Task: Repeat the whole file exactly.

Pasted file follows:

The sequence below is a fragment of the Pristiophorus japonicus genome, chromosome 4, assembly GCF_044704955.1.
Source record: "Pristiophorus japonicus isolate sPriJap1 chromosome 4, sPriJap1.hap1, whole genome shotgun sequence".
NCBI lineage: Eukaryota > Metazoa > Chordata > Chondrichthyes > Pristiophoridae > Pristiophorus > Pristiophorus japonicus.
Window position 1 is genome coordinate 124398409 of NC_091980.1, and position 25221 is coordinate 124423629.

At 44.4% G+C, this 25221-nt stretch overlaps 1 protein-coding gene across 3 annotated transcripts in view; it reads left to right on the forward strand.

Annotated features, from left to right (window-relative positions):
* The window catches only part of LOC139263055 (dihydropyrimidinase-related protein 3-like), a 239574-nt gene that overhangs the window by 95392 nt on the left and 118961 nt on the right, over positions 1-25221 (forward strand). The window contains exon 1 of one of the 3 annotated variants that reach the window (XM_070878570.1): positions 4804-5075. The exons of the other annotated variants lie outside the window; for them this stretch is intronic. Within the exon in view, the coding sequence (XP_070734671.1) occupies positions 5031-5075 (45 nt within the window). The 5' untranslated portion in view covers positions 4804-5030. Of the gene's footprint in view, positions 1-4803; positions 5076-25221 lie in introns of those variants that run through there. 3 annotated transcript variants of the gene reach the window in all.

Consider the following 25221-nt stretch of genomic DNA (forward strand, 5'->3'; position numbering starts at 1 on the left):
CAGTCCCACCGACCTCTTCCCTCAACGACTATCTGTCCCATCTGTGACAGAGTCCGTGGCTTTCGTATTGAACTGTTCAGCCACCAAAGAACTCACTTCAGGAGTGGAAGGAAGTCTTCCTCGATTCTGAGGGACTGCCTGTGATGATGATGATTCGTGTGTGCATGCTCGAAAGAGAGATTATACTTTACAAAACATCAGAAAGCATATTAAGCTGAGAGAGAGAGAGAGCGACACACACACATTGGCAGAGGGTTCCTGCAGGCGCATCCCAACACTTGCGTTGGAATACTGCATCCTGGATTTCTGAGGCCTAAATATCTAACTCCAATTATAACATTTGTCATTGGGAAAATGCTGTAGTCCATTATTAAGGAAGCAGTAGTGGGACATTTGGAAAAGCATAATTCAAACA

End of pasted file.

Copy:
The sequence below is a fragment of the Pristiophorus japonicus genome, chromosome 4, assembly GCF_044704955.1.
Source record: "Pristiophorus japonicus isolate sPriJap1 chromosome 4, sPriJap1.hap1, whole genome shotgun sequence".
NCBI lineage: Eukaryota > Metazoa > Chordata > Chondrichthyes > Pristiophoridae > Pristiophorus > Pristiophorus japonicus.
Window position 1 is genome coordinate 124398409 of NC_091980.1, and position 25221 is coordinate 124423629.

At 44.4% G+C, this 25221-nt stretch overlaps 1 protein-coding gene across 3 annotated transcripts in view; it reads left to right on the forward strand.

Annotated features, from left to right (window-relative positions):
* The window catches only part of LOC139263055 (dihydropyrimidinase-related protein 3-like), a 239574-nt gene that overhangs the window by 95392 nt on the left and 118961 nt on the right, over positions 1-25221 (forward strand). The window contains exon 1 of one of the 3 annotated variants that reach the window (XM_070878570.1): positions 4804-5075. The exons of the other annotated variants lie outside the window; for them this stretch is intronic. Within the exon in view, the coding sequence (XP_070734671.1) occupies positions 5031-5075 (45 nt within the window). The 5' untranslated portion in view covers positions 4804-5030. Of the gene's footprint in view, positions 1-4803; positions 5076-25221 lie in introns of those variants that run through there. 3 annotated transcript variants of the gene reach the window in all.

Consider the following 25221-nt stretch of genomic DNA (forward strand, 5'->3'; position numbering starts at 1 on the left):
CAGTCCCACCGACCTCTTCCCTCAACGACTATCTGTCCCATCTGTGACAGAGTCCGTGGCTTTCGTATTGAACTGTTCAGCCACCAAAGAACTCACTTCAGGAGTGGAAGGAAGTCTTCCTCGATTCTGAGGGACTGCCTGTGATGATGATGATTCGTGTGTGCATGCTCGAAAGAGAGATTATACTTTACAAAACATCAGAAAGCATATTAAGCTGAGAGAGAGAGAGAGCGACACACACACATTGGCAGAGGGTTCCTGCAGGCGCATCCCAACACTTGCGTTGGAATACTGCATCCTGGATTTCTGAGGCCTAAATATCTAACTCCAATTATAACATTTGTCATTGGGAAAATGCTGTAGTCCATTATTAAGGAAGCAGTAGTGGGACATTTGGAAAAGCATAATTCAAACA